While the core motif (empathy) remains the same throughout, each essay approaches it from different angles in terms of plot: from medical actors to ultra-marathon runners, from illness to incarceration, from literary sentimentality to reality television.  Continue reading

Poetry Spotlight #6: Bar Napkin Sonnet #11

Poetry-Foundation-squareAfter a long time of acknowledging that podcasts are something I should get into, I finally downloaded the app. Currently, the only podcast I’m listening to is The Poetry Foundation’s Poetry Off The Shelf but I highly recommend it. The brevity of the episodes really accommodates my life style because they’re usually 8-15 minutes long (though occasionally 20+ minutes) and the longest commute I have is a 15 minute walk. So I can get to where I’m going and get to experience some poetry along the way.If you’ve never listened to poetry on your mobile device while walking, do it. Of course, there’s something really calming about stepping away from devices and into nature. But there’s also a beautiful harmony that can exist between the two. There’s something to be said for combining poetry with movement–it changes the way you experience both.

Continue reading

Poetry Spotlight #5: Instructions for black boys (from America’s perspective) by Rudy Francisco

I am part of the executive board for Lyrically Inclined (LI), an umbrella organization containing the poetry club and slam team on campus. Earlier this school year LI had the privilege of bringing Rudy Francisco to Cornell College, a poet born and raised in San Diego. “Rudy is the co-host of the largest poetry venue in San Diego and has featured at countless venues […] Ultimately, Rudy’s goal is to continue to assist others in harnessing their creativity while cultivating his own. Rudy Francisco is the 2009 National Underground Poetry Slam Champion, the 2010 San Diego Grand Slam Champion, the 2010 San Francisco Grand Slam Champion and the 2010 Individual World Poetry Slam Champion” (Via).

10976388Scratch is Rudy Francisco’s second chapbook. On Rudy Francisco’s website Scratch is described as “love, fearfulness, confidence, humility, awkwardness and determination compressed into 31 pages of unapologetic honesty” and I couldn’t agree more. After I finished reading Scratch I immediately reread Scratch. Continue reading

The poetry community: a reflection on Sarah Kay & open mics

To live in Chicago is to have the world right in front of you. But this should come as no surprise, after all, we are a “world city”: meaning we have world class musicians & artists, a wide range of authentic ethnic cuisine, an expansive transit system, professional sports teams, renowned museums, a stunning amount of free/inexpensive events, and fests for everything from ribs to Bastille Day to oysters. The list goes on.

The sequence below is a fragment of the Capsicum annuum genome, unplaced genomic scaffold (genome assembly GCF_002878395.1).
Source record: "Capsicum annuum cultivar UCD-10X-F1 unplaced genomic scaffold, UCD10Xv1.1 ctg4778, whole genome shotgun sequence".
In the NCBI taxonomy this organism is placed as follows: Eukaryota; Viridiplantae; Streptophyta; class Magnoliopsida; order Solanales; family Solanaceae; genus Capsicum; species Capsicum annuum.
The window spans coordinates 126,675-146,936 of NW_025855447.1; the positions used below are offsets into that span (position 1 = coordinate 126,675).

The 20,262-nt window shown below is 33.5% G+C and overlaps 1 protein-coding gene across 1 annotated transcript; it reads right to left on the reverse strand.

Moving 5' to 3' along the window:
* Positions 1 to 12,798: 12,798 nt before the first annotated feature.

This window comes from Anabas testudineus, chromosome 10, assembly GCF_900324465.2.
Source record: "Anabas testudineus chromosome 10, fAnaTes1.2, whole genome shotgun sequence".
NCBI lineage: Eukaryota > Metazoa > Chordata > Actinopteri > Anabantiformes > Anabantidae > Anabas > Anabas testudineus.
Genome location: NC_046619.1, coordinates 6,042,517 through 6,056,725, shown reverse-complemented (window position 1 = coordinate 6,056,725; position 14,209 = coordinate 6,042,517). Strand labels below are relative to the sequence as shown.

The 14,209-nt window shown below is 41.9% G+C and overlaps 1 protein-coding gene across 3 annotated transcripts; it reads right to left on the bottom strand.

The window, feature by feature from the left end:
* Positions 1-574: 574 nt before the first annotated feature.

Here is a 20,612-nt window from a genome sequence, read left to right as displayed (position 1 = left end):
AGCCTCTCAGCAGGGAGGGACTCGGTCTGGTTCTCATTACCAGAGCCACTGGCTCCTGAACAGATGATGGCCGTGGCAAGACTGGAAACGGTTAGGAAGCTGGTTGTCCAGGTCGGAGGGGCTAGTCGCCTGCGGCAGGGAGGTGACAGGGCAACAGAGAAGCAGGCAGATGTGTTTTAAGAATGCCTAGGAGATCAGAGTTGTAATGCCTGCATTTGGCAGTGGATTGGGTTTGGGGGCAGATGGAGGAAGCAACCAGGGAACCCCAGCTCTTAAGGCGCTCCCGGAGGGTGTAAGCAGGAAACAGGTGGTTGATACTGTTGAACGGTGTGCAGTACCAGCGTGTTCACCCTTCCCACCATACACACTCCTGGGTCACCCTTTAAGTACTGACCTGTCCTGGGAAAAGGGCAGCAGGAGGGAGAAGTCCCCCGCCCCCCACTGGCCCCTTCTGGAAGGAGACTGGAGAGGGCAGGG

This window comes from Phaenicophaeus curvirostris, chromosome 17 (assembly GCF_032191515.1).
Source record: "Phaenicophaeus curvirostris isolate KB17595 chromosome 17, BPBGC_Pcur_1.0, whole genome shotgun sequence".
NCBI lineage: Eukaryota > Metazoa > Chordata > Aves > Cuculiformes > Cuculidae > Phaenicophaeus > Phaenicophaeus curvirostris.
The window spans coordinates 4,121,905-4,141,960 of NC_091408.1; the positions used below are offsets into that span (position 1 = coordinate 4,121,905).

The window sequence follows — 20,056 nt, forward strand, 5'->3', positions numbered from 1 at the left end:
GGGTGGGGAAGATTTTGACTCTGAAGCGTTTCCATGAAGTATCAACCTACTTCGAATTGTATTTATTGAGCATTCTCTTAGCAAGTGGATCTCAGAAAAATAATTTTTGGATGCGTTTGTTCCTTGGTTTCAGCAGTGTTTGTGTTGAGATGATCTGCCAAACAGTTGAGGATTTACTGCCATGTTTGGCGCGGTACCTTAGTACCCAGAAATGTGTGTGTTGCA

With all this life blossoming around me you’d be surprised how often you could find me wasting away on my futon.

I’m working on this. Much like running, making the time & getting out there is the hardest part; I never wish I didn’t go to an event. But even my bad habit of occasionally submitting to sloth-ness couldn’t deter me from the Sarah Kay Chicago show. One of my favorite poets performing at a venue that ISN’T 21+? I had to go.

Screen Shot 2014-07-10 at 11.29.15 PMI was excited to see Sarah Kay, and while I hadn’t purchased her book yet I had heard every poem she has on youtube (from her famous TedTalk to a reading at the Bowery Poetry Club); this made me wonder if I’d enjoy the show as much as someone who had heard less prior. But much to my surprise, the difference between watching Sarah perform on youtube vs live was as wide as the difference between playing a CD and being 5ft from the band. My favorite poems came to life right in front of me. I can recite Sarah’s “type of woman” poem line for line but listening to the backstory of it and watching it live moved me in new ways. Sarah has mastered the art of being completely prepared but still making it feel like the words were coming to her in the moment.

She’s had some of these poems in her repertoire for a while (such as private parts & montauk) but she performs them with all the passion of a newly finished piece. As a performance poet this inspires me to step up. Usually my process is to make new pieces, compete in a slam, and repeat–never revisiting old work, never reciting last year’s poem. Part of that is artistic dissatisfaction, but hearing all these incredible made me want to write something great–something I’d want to perform for years.